Robin Burke

last written: Nov 2011, David LaPierre
last reviewed:





Robin is a 19 year-old woman who is perhaps 36 weeks pregnant (neither she, nor anyone else, is really sure). She has spent some time during her pregnancy living on the streets of Vancouver. You know she smokes and has used drugs of various types during her pregnancy.

She has had very poor prenatal care, and has not had any investigations during her pregnancy.


She comes to the emergency department with vaginal bleeding that started approximately 8 hours ago.


What do you assess first?

It is important to first assess her vital signs for any evidence of shock, and treat it accordingly.

What might be the cause of her bleeding?

Potential causes of bleeding for Robin include:

  • placenta previa
  • placental abruption
  • vasa previa
  • uterine rupture
  • cervical polyp, vaginitis, malignancy (bleeding often following intercourse)
  • genital tract trauma
  • initiation of labour
  • also consider bleeding from the rectum or urinary tract


What do you ask Robin?

Inquire into:

Questions regarding the bleeding include:

  • gestational age
  • onset of bleeding
  • amount and frequency of bleeding
  • pain (location, radiation), or contractions
  • previous bleeding
  • trauma or intercourse
  • colour or consistency (water vs frank blood)

Ask for symptoms of shock

  • dizziness, lightheadedness
  • diaphoresis
  • nausea
  • confusion
  • chest pain

Past obstetrical history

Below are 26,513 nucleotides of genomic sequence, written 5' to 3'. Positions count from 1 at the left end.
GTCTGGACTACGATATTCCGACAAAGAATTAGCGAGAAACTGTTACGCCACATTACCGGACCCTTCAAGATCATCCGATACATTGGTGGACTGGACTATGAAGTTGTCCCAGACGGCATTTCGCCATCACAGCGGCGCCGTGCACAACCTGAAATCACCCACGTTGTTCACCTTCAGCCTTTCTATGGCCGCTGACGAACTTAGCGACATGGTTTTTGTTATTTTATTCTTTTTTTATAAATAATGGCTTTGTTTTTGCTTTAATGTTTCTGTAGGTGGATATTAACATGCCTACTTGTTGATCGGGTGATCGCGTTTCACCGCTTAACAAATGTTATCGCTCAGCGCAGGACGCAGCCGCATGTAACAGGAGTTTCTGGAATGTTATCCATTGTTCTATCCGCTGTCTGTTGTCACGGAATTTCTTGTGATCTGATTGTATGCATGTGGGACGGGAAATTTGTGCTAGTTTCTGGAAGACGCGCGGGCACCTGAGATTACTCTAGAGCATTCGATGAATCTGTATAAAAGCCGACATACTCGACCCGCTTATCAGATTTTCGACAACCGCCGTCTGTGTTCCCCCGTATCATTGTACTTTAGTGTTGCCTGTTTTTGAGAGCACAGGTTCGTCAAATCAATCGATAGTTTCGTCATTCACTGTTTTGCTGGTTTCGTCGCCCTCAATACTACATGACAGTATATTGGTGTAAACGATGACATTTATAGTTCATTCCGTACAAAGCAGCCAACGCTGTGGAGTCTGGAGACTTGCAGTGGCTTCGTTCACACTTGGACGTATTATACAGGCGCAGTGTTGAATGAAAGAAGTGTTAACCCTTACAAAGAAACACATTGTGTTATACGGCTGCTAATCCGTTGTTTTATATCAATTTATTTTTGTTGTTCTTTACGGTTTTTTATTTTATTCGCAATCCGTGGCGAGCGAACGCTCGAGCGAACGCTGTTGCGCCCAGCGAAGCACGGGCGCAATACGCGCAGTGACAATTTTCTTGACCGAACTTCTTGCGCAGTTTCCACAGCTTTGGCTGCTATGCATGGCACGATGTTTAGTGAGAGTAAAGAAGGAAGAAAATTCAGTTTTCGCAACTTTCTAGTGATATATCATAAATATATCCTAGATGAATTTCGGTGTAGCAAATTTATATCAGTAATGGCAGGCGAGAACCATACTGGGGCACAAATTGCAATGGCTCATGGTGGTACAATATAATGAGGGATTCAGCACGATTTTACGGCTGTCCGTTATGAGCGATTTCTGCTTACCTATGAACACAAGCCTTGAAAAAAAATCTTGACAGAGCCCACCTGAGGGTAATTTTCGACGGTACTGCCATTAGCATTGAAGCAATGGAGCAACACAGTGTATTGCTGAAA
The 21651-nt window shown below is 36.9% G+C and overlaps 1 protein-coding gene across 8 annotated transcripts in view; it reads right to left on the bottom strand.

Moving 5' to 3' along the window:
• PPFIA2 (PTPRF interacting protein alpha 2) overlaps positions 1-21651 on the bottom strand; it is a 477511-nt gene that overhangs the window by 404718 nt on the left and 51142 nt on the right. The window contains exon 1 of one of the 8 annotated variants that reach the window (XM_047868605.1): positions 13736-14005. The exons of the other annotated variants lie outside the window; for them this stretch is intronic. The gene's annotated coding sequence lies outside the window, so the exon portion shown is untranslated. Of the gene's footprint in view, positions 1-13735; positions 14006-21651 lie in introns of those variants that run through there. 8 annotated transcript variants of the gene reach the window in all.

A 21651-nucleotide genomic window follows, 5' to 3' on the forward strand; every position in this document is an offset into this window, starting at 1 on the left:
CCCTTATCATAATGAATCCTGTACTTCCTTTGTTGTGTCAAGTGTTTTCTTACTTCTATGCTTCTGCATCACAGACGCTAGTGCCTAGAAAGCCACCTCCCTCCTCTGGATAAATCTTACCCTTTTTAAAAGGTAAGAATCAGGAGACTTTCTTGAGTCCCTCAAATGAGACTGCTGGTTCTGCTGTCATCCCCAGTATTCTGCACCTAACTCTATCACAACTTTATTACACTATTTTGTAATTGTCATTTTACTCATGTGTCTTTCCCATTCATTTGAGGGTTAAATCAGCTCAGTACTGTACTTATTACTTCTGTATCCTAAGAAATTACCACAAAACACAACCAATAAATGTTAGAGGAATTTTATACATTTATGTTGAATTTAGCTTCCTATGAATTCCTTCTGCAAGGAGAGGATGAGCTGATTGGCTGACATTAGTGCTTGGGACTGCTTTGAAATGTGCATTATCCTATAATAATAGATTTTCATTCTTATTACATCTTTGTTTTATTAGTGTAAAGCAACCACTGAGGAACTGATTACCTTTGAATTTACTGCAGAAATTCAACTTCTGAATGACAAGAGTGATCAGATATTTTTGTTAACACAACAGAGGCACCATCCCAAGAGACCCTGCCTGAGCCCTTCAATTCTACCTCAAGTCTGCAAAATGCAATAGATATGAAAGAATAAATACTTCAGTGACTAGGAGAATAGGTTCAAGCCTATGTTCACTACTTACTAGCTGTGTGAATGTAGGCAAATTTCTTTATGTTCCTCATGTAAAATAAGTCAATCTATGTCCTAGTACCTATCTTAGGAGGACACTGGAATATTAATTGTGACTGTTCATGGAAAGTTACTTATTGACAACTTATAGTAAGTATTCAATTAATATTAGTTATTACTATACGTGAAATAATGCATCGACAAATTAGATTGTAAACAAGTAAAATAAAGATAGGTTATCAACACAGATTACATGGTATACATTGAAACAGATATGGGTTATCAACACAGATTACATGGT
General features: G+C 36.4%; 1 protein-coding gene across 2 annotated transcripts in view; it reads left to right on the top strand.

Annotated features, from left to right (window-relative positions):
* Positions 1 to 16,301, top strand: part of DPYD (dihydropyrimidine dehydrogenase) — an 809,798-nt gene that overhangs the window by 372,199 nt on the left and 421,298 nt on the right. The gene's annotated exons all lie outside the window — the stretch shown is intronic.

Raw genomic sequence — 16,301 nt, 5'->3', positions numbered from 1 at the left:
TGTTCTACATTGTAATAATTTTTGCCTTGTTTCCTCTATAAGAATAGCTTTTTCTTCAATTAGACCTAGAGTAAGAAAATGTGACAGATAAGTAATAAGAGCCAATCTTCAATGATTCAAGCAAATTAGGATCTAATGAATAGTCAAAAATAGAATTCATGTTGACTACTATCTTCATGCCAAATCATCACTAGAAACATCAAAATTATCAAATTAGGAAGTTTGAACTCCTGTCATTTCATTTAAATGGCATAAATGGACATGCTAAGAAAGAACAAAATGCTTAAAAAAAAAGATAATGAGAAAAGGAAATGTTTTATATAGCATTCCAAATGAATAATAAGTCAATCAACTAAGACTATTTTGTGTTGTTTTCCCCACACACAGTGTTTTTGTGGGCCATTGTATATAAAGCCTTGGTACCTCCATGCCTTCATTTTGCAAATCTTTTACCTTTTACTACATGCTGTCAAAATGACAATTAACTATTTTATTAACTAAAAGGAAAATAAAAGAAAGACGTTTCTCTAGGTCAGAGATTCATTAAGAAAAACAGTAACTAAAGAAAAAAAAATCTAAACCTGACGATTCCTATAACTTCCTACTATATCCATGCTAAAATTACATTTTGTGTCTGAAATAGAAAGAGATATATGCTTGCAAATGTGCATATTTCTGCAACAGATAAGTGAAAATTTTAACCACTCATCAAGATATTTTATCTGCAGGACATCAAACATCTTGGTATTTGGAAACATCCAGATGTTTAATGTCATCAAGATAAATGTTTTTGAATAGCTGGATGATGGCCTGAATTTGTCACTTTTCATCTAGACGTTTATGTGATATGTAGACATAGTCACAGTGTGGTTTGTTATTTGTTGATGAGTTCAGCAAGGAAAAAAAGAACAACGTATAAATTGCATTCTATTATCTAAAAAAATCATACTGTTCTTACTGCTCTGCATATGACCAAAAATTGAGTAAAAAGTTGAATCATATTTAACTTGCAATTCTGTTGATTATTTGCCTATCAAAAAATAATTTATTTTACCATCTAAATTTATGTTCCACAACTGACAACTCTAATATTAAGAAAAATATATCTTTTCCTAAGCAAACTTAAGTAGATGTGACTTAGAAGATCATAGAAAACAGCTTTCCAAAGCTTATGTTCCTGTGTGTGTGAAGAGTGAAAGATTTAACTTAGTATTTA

• history of placenta previa, abruption
  • previous uterine surgery or Cesarian delivery


Medical history

  • coagulopathy
  • sexually transmitted diease
  • fibroids, polyps
  • abnormal pap tests






Part II

Robin's vitals reveal a HR of 88 and a BP of 120/72.

She states the bleeding began after intercourse this morning. She has had no pain with any of this and feels fine as well. The bleeding began with a gush and has been steady all day. She estimates she has lost "a few cups" of blood.

She has not had any contractions, and her baby is moving well.

How do you investigate Robin's bleeding?

A pelvic and speculum exam should be deferred until an ultrasound can be carried out, as a placenta or vasa previa can lead to significant hemorrhage if disturbed.

Bloodwork should include:

  • CBC to assess hemoglobin and to set a baseline
  • type and screen
  • liver enzymes
  • coagulation profiles (PTT, INR) to assess for DIC
  • Apt test to assess for maternal vs fetal blood
  • Kleihauer-Betke test to assess abruption

Fetal wellbeing should be carried out with a non-stress test or biophysical profile.


Investigations reveal...

Ultrasound reveals complete placenta previa.

Bloodwork shows:

  • hemoglobin 108
  • A-ve blood type
  • positive Kleihauer-Betke test
  • labs otherwise normal

Nonstress test reveals a rate of 130, good variability, and accelerations.

Robin's is stable, but her bleeding continues. How do you proceed?

Fluid recuscitation should continue. Rhogamm should be given.

You do not know the exact age of her fetus, and corticosteroids may be helpful (indicated for gestational age <34 weeks).

Given her ongoing bleeding, delivery by Caesarean section should be encouraged.

There is no need for GBS prophylaxis, even though her status is unknown, as she is not giving birth vaginally.



Robin's C/S goes well, and her baby boy is born with Apgar scores of 8 at one minute, though her bleeding requires uterine suturing at the placental site. She is advised of increased risk in subsequent pregnancy.




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